Now that Sony’s latest console has been available for two years, some are turning their attention towards the potential of a PS5 Pro. A revised edition of the console could bring with it more horsepower to ensure that the system is able to keep up with more demanding titles, but the most important change it could bring would be the adoption of Gen 5.0 NVme SSDs.
If you’re familiar with SSDs for PS5 then you will know that they are currently NVMe Gen 4.0 and match that of the internal drive found within the PS5 itself. Even at the end of 2022, these drives are still incredibly capable and have yet to be replaced wholesale by the emerging Gen 5 SSDs that should be more common in 2023 and beyond. That’s what makes the possibility of PS5 Pro so exciting.
With the current standard of Gen 4.0, you’re looking at maximum sequential read speeds of up to 8,000 MB/s, with many top-performing models, such as Samsung 990 Pro and Corsair MP600 Pro LPX, coming close to that performance cap. In terms of real-world use inside the console, you will notice near-non-existent loading times depending on how the PS5 games are optimized to take advantage of it.
But as great as these drives are for the PS5 console as it stands, there will come a point where games on PC could load faster. That’s due to the fact that PC components move much faster than what’s available from a more standardized console experience – which only really changes two or three times maximum throughout their lifespan. Sony could effectively futureproof the capabilities of its console by allowing access to much faster storage on the system by implementing a Gen 5 SSD in a future upgrade.
How much faster are NVMe Gen 5 SSDs?
Based on the cap of what’s possible from NVMe 2.0 port Gen 5 SSDs, the latest storage technology will be able to reach sequential speeds of up to 13,000 MB/s. That’s roughly 60% faster than Gen 4 which is some seriously quick rates. While it’s unlikely that many Gen 5 models will scrape the ceiling here, based on factors such as DRAM or DRAM-less and specified controllers, as the hardware ages, we should see more getting close to the bleeding edge over time.
The secret weapon of the PS5 Pro could be its adoption of Gen 5 SSDs as it would mean games would load even faster than they are at present. This would also mean considerably quicker transfer times for large game transfers from the internal storage to an internal drive, too. What’s more, because NVMe 2.0 port Gen 5 SSDs are backward compatible with Gen 4, you can still keep any existing drives around until you’re ready to upgrade.
In contrast, the Xbox Series X utilizes the low-level API DirectStorage to deliver reduced loading times by compressing the VRAM available in the GPU, reducing the time it takes to get into gameplay. This is a feature that finally came to gaming PCs earlier in 2022, though support hasn’t been widespread just yet.
Gen 5 SSDs are seriously fast, make no mistake. Should the PS5 Pro use them then we will see faster loading times and grander-looking games due to being able to real-time render Ultra HD textures at a faster pace. Time will tell whether this is the case, but should Sony want to prolong the life of its latest games console, adopting the new storage standard would be beneficial across the board.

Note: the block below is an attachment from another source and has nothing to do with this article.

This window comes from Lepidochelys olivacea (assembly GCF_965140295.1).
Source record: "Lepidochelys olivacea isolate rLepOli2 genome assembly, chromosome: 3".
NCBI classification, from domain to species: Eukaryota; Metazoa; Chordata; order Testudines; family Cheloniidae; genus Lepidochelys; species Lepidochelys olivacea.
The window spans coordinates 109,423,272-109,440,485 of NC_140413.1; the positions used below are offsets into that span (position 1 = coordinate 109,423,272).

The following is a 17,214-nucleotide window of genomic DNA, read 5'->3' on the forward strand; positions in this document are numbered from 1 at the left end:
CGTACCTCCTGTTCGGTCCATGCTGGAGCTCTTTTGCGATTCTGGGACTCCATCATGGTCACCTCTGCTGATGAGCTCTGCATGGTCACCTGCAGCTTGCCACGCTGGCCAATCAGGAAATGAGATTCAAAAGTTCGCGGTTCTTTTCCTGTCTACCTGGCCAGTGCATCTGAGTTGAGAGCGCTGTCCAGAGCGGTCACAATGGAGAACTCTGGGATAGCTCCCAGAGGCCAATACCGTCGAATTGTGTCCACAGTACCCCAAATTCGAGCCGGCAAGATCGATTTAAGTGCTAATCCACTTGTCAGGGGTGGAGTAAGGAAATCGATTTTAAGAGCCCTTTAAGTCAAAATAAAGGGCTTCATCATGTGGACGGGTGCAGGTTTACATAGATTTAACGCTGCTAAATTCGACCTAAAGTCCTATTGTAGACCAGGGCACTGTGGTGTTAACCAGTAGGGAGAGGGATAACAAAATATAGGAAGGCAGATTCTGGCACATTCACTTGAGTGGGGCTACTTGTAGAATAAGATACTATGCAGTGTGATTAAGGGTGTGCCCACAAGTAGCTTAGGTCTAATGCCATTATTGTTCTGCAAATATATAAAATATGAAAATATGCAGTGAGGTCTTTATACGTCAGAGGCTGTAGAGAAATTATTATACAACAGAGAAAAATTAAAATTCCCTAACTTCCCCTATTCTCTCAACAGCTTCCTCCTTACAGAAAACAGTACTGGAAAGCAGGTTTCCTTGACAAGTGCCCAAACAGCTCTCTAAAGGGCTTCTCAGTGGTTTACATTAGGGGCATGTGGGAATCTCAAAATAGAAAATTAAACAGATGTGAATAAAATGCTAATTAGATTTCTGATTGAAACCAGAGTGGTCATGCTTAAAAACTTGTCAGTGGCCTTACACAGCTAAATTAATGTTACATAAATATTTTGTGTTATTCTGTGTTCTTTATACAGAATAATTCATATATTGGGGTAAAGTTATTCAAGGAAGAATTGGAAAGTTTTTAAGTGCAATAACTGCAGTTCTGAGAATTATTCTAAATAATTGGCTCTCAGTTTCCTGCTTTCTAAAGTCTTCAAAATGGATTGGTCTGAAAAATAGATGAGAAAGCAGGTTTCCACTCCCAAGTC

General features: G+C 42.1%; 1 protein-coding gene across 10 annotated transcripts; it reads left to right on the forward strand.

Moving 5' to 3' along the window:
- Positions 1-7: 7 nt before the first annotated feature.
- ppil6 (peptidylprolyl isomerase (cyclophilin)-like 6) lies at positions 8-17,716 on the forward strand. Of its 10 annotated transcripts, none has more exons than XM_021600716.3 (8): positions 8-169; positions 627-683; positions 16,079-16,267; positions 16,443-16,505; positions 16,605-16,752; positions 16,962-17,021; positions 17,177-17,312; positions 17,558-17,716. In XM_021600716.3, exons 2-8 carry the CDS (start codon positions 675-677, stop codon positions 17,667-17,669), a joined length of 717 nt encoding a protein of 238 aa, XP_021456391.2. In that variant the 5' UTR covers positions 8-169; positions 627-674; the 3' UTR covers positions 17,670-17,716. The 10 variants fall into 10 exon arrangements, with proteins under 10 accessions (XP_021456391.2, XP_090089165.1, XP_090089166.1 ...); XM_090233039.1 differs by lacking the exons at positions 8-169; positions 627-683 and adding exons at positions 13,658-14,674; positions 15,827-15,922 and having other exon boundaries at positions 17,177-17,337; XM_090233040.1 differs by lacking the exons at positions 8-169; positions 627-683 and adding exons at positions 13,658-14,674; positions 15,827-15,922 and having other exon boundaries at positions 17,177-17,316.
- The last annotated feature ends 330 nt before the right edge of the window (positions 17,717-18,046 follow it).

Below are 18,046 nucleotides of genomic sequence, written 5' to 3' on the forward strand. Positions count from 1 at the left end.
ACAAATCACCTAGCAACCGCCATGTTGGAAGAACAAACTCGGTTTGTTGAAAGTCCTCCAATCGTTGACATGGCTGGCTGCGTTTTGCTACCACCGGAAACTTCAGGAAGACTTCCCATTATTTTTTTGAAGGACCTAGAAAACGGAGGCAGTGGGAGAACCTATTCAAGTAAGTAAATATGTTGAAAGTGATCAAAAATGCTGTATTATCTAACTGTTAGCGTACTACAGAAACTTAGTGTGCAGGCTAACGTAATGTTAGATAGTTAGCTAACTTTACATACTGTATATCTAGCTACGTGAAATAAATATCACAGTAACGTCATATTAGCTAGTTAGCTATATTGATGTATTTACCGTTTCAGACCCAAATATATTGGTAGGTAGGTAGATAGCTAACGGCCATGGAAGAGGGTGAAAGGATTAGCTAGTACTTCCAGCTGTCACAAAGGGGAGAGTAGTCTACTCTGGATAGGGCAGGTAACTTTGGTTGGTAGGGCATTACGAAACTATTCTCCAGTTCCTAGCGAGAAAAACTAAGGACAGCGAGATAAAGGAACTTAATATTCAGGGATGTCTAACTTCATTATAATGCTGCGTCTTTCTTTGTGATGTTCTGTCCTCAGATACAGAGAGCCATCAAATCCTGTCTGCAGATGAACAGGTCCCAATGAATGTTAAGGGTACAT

What other improvements could the PS5 Pro bring?
Judging off of the existing PS5 hardware, which is built upon a custom-tuned AMD RDNA 2 GPU named Oberon, the next big jump for Sony to make would be to utilize RDNA 3 microarchitecture which officially launched in December 2022. The current graphics processor inside the console is backed up by 16GB GDDR6 VRAM and a 256-bit memory bus. While the size of the bus width is unlikely to change due to the form factor, we could see an upgrade to the faster GDDR6X memory with the implementation of current-generation computing tech here.
We are not expecting the PS5 Pro to be a massive sweeping upgrade over the original, much as was the case with the jump between PS4 and PS4 Pro before it, the upgrade is sure to be welcome for those wanting the bleeding edge. Will it be the definitive version of the console? Well, we’ll have to wait for a price and specs reveal when that eventually happens, which is unlikely to be in 2023.
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Aleksha McLoughlin is the Hardware Editor for TechRadar Gaming and oversees all hardware coverage for the site. She looks after buying guides, writes hardware reviews, news, and features as well as manages the hardware team. Before joining TRG she was the Hardware Editor for sister publication GamesRadar+ and she has also been PC Guide's Hardware Specialist. She has also contributed hardware content to the likes of Trusted Reviews, The Metro, Expert Reviews, and Android Central. When she isn't working, you'll often find her in mosh pits at metal gigs and festivals or listening to whatever new black and death metal has debuted that week.